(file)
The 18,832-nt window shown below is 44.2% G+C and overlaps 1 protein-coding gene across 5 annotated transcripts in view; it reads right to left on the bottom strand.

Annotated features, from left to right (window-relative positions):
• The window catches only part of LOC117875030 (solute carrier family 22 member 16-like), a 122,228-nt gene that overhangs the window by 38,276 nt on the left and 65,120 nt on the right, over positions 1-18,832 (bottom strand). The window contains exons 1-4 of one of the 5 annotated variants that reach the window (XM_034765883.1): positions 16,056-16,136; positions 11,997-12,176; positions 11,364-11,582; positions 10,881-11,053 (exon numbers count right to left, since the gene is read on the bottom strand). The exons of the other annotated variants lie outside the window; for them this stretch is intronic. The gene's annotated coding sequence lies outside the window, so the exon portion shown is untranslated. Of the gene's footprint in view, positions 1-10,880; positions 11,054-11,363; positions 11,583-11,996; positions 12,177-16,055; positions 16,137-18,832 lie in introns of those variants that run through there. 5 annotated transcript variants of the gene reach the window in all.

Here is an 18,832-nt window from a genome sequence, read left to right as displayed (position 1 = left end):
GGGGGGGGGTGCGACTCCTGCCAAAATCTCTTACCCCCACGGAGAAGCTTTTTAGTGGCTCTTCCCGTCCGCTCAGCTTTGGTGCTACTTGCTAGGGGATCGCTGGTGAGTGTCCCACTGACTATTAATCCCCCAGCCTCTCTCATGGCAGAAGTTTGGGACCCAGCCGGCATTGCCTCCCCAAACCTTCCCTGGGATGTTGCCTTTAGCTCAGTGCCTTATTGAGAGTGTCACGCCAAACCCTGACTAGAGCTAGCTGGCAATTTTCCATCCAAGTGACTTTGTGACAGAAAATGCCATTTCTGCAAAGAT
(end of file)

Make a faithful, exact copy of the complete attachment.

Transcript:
The 18,832-nt window shown below is 44.2% G+C and overlaps 1 protein-coding gene across 5 annotated transcripts in view; it reads right to left on the bottom strand.

Annotated features, from left to right (window-relative positions):
• The window catches only part of LOC117875030 (solute carrier family 22 member 16-like), a 122,228-nt gene that overhangs the window by 38,276 nt on the left and 65,120 nt on the right, over positions 1-18,832 (bottom strand). The window contains exons 1-4 of one of the 5 annotated variants that reach the window (XM_034765883.1): positions 16,056-16,136; positions 11,997-12,176; positions 11,364-11,582; positions 10,881-11,053 (exon numbers count right to left, since the gene is read on the bottom strand). The exons of the other annotated variants lie outside the window; for them this stretch is intronic. The gene's annotated coding sequence lies outside the window, so the exon portion shown is untranslated. Of the gene's footprint in view, positions 1-10,880; positions 11,054-11,363; positions 11,583-11,996; positions 12,177-16,055; positions 16,137-18,832 lie in introns of those variants that run through there. 5 annotated transcript variants of the gene reach the window in all.

Here is an 18,832-nt window from a genome sequence, read left to right as displayed (position 1 = left end):
GGGGGGGGGTGCGACTCCTGCCAAAATCTCTTACCCCCACGGAGAAGCTTTTTAGTGGCTCTTCCCGTCCGCTCAGCTTTGGTGCTACTTGCTAGGGGATCGCTGGTGAGTGTCCCACTGACTATTAATCCCCCAGCCTCTCTCATGGCAGAAGTTTGGGACCCAGCCGGCATTGCCTCCCCAAACCTTCCCTGGGATGTTGCCTTTAGCTCAGTGCCTTATTGAGAGTGTCACGCCAAACCCTGACTAGAGCTAGCTGGCAATTTTCCATCCAAGTGACTTTGTGACAGAAAATGCCATTTCTGCAAAGAT